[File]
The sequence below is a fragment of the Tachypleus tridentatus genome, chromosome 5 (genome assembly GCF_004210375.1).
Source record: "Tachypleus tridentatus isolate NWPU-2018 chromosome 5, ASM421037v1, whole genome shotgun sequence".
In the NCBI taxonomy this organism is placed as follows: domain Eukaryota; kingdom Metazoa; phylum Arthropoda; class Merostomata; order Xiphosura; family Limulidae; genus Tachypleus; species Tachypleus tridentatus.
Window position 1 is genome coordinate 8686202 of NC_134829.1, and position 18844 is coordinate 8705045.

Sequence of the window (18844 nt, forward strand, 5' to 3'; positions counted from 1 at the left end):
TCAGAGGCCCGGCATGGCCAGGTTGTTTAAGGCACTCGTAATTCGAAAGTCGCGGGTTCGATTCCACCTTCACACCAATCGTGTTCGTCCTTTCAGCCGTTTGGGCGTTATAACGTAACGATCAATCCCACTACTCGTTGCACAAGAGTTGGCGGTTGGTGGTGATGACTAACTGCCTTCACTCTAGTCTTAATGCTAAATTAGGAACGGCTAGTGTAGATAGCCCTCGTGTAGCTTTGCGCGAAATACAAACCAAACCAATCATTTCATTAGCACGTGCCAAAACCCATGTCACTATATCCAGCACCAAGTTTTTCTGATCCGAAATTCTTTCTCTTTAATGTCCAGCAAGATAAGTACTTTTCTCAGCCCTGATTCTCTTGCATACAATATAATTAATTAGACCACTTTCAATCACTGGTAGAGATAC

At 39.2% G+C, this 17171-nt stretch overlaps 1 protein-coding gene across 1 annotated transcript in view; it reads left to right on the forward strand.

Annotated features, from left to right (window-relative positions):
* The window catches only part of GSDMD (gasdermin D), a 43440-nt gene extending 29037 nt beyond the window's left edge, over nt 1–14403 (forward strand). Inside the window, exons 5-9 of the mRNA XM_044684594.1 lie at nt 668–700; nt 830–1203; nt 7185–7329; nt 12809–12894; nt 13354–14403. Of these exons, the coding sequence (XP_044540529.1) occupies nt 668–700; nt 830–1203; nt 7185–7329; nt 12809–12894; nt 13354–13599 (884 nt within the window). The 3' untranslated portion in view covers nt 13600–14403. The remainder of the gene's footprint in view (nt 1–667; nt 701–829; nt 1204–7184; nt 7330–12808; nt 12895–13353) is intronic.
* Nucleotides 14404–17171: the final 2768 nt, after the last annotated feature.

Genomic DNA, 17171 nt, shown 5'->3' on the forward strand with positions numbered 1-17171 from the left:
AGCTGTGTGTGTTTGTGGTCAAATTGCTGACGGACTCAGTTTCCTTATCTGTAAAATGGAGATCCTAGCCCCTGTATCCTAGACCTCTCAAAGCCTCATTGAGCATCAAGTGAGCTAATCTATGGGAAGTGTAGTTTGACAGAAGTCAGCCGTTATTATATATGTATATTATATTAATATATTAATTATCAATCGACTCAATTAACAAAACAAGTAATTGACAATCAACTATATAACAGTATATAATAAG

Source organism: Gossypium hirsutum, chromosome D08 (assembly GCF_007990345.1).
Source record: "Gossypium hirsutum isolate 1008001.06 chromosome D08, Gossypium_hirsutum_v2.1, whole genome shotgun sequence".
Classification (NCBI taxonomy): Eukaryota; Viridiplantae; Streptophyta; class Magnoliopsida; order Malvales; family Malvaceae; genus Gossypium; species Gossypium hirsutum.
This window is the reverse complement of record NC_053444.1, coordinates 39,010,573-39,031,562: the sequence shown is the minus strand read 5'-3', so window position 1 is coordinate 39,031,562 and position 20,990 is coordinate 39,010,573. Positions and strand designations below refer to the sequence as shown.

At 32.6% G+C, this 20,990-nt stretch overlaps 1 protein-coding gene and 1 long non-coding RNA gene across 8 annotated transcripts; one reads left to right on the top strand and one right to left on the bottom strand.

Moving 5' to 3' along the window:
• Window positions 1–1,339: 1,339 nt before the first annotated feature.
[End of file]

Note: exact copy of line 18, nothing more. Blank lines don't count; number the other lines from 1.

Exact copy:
Moving 5' to 3' along the window: